This article appeared in weekly Friday Times
In the past few decades, perhaps no calligrapher has created more waves in the field of calligraphy than Ibn-e-Kaleem – the inventor of new script Khate-e-Ra’ana, which literally means beautiful. Ibn-e-Kaleem already stands above the streams of calligraphers who have come before him.
Today he works in his father’s studio where he grew up. Experimenting with the styles of Nastaleeq, Kufi, Riqa, Diwani and Naqash, he is churning out master pieces and achieving greater recognition by the day.
While to the layman, all calligraphy
may look alike, it is a fine and highly developed art with its own rules and manners. The trained eye can pick up detectable differences between the work of a professional and an armature. But the difference is more than merely the shapes of letters even though some are obviously round while others oval, some upright and some slanted, some bold and yet some light.
To come up with a whole new script is a giant task. It involves designing the form of each letter and laying it down in exact proportions and measurements in terms of qat – the square dot of the pen. That is exactly what Ibn-e-Kaleem has done. Khate-e-Ra’ana is distinct and like no other script in existence.
To understand the magnitude of this discovery, it is important to remember that after creation of ‘Nastaleeq’ by Mir Ali Sultan Tabreezi around 1400 in Persia, no script of Urdu, Persian or Arabic, has ever been invented, with the exception of Mirza Muhammad Hussain who developed the running the running hand version of Nastaleeq called Shakistan in 1616 and Mirza Sultan in Heart who came up with a similar style called Shaffiah in the middle of the seventeenth century. Ibn-e-Kaleem stands alone in the feat.
Throughout Islamic history, calligraphy has been most cherished of the fine arts. It forms the basis of our cultural heritage. It is such a deep source of aesthetic pleasure that it has been used on every occasion and on every artifact; coins and swords, guns and cannons, buildings and graveyards headstones, royal ordinances and even on bed spreads. Muslim rulers have been great admirers and patrons of the ancient art.
Pakistan has produced great calligraphers such as Taj Zareen Raqam, Hafiz Sadeedi, Syed Anwar Hussain Nafees Raqam, Sadeqain, and Ahsan Kamal. Now the work of Ibn-e-Kaleem – Khataat-e-Haft Qalam (master of the seven pens) – has earned him a place in the history of penmanship.
How did he find his métier? Ibn-e-Kaleem, whose real name is Hafiz Mohammad Iqbal Ahsan, was born with a pen in his hand in 1946 in Langha family of Multan. His father Muhammad Khan Kaleem Raqam was an accomplished calligrapher and a founder of a Calligraphy School in Multan while his great grandfather Mulana Qaimuddin Khan Langha was also a renowned master of the art, one of whose master pieces is the Holy Quran on display in the National Museum of Karachi. His son Hamid Iqbal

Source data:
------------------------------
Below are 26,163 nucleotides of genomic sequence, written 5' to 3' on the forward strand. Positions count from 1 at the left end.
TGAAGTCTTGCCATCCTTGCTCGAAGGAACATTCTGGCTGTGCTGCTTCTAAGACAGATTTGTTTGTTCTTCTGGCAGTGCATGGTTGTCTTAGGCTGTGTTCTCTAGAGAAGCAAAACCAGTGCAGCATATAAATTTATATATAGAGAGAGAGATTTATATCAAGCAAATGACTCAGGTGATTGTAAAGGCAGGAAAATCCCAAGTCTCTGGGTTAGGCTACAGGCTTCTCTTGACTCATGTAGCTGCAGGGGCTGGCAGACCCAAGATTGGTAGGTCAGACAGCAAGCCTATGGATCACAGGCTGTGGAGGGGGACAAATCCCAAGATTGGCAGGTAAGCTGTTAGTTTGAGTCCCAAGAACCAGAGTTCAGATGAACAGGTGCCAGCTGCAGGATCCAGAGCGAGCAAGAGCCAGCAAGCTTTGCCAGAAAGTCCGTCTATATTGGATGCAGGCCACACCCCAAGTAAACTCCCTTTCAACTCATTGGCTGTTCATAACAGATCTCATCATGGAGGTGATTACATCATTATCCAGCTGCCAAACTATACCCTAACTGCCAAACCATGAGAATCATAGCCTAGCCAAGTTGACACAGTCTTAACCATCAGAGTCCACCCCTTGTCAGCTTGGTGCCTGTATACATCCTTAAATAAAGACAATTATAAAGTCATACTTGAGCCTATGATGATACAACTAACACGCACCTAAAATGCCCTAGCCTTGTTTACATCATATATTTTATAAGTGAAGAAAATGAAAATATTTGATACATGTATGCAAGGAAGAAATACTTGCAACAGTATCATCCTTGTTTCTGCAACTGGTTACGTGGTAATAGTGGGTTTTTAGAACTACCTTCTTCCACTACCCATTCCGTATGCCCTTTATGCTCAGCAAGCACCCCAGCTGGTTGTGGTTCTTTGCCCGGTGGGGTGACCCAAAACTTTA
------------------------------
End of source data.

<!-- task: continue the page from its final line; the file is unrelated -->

too is a celebrated calligrapher.
Given the linage, iIt is not surprising to see why Ibn-e-Kaleem it is not surprising to see why Ibn-e-Kaleem felt the urge to create a new style of calligraphy, one that reflects his modern mind and sensibilities. And so he came up with a vigorous, jerky, angular, coiling, wriggling and harshly curveting script far removed from the mellifluous and sweetly flowing Nastaleeq we are so familiar with.
Ibn-e-Kalem has held exhibitions of his work in Multan, Lahore, Islamabad, Karachi and Delhi where his work has been loudly acclaimed. He has won the King Khalid Medal for calligraphy the International Commission for the Preservation of Islamic Heritage in Turkey has conferred upon him the title of Nadir ul Qalam.
Today, Ibn-e-Kaleem is not only practicing artist but a devoted promoter of the art. He is also actively promoting the understanding of calligraphy among the masses. He has trained thousands of youth including foreign students
. He has written three books on the history of the art and many takhtais (tablets) on the mechanics of calligraphy. His book Murraaqa-e-Ra’anae is a huge album in which he has printed variety of his writings showing endless possibilities of his new script. It is the most sumptuous book of the kind published in Pakistan.
Besides reproducing Quranic verses, Ibn-e-Kaleem has also designed beautiful compositions in the form of in the form of circular, oval and oblong panels. His circular signs are specially striking and the 99 names of Allah Karim written in the form of large modulations with intricate borders are a great achievement. One of his famous canvases displays verses of Sura Al Rehman. But perhaps his most awesome work is in the mosque of Multan Cantonment Railways Station where he has filled the walls with the 99 names of Allah Almighty as well as verses from holy Quran.
Related: Art for Allah
Hassan Parwana Road, Multan
Tel: 061 4510545
Cell: 0321 7322630
Labels: Arts, Calligraphy, In Print, Khate-e-Ra’ana, The Friday Times
posted by S A J Shirazi @ 4:20 PM,
At 1:44:00 AM,
Deb Sistrunk said...
What an interesting post! I love this kind of stuff.
At 6:21:00 AM,
Thank you for sharing this - calligraphy has always been one of my passions - which took my two brothers to work very closely with the late Sadequain.
At 12:31:00 PM,
Excellent post Sherazi. It was very educative. Keep up the good work.
Zaffar Iqbal Durrani
At 1:33:00 PM,
@Thanks Deb S, JalalHb and ZID.
At 9:01:00 PM,
At 1:41:00 PM,
a very nice blog. I want to ask you about rules and measurements of other calligraphy scripts like kufi, thulut(sulus), Nasakh, nastaleeq and others. Can you please give me some links or data about this script. Like a photo which you have uploaded about Nastaleeq Script, can you please add some more images Based on rules about these scripts ? Please reply me on my mailing address if possible.
Lahore - Pakistan
Links to this post: